…or a ragtag band fighting to save what’s left of humanity.
After a war between humans and the intelligent machines they created, what remains of humanity is imprisoned and placated by a simulated reality called the Matrix while their bodies act as bio-electric batteries, supplying fuel for the machines. Neo and his black-clad band of “awakened” humans fight to free us all. Watch “The Matrix”
Society has taken a dark turn.
Utopia is perfection. Humanity has figured out how to live in peace, harmony, and abundance. Dystopia is the opposite of that. Oppression, control, and inequality are at an all time high. These visions are cerebral experiments that extrapolate what might happen if power is left unchecked, if our basest tendencies run rampant, if our ambitions out-pace our conscience.
Sometimes there is a utopian veneer with a dark underside.
The look of Gattaca is gorgeous and retro while being super slick and modern. Then you realize the non genetically-perfect people are living a forced second-class, subservient existence. But what if one of them wants to rise above? Watch “Gattaca”
More often, brutality and oppression are on the surface with harsh social or political structures controlling daily life.
Orwell presented the ultimate dystopian vision with an extreme totalitarian state fully in control of its citizens, extending to their very thoughts. Neighbor turns in neighbor for transgressions and Big Brother is always watching. Watch “1984”
Some dystopias arise from human progress.
When our progressive consumerism covers the planet in too much trash, humans abandon it, floating through space on giant starliners where they never leave their hovering chairs, suck meals through straws, and ceaselessly watch their screens. A tiny robot is the most congenial character around. Watch “WALL-E”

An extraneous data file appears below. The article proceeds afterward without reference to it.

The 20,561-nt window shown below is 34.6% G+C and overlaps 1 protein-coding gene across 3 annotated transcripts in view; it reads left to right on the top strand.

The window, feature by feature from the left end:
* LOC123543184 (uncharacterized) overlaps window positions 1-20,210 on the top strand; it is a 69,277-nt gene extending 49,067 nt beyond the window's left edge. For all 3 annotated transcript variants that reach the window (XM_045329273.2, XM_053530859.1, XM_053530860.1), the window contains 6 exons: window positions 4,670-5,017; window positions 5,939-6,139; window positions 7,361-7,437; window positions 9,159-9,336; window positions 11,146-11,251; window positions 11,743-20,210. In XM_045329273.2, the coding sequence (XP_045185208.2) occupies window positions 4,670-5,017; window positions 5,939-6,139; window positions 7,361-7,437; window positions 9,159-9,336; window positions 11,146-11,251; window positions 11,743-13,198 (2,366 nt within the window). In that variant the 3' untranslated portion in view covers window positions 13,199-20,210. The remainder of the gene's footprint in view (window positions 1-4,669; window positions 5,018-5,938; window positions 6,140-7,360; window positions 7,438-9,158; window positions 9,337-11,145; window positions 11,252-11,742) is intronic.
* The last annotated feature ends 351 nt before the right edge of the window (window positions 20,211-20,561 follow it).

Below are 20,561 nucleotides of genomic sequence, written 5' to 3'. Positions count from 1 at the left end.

Some arise as a response to a calamity.
Fifteen years after humans stop being able to reproduce, most governments collapse into chaos. The UK still stands, but as a barely functioning police state subject to constant violence as it mercilessly rejects refugees. Detention, detainment, all that. Watch “Children of Men”
Almost always, the story is presented as an extrapolation of our current political or societal climates…
Survival game shows. The disparity between rich and poor. Exploitation as entertainment. Long after an unspecified apocalypse, the post-post-apocalyptic world of North America is now a dystopia. The wealthy capital requires the surrounding, poorer districts to send two children each year to participate in a televised death match. Watch “The Hunger Games”
… offering warnings for how humans will contend with the future.
AI has evolved to the point that it requires a (fallible) test to tell replicants from humans. Replicants who escape their lives of forced hard labor are hunted down and killed in a world that’s equally bleak for all forms of life. Watch “Blade Runner”
So then, the ultimate difference between the post-apocalypse and a dystopia?
In the post-apocalypse, we are released from the bonds of society and we usually become noble and heroic because of it. In a dystopia, we are over encumbered by an overbearing society, and we become noble and heroic in spite of it.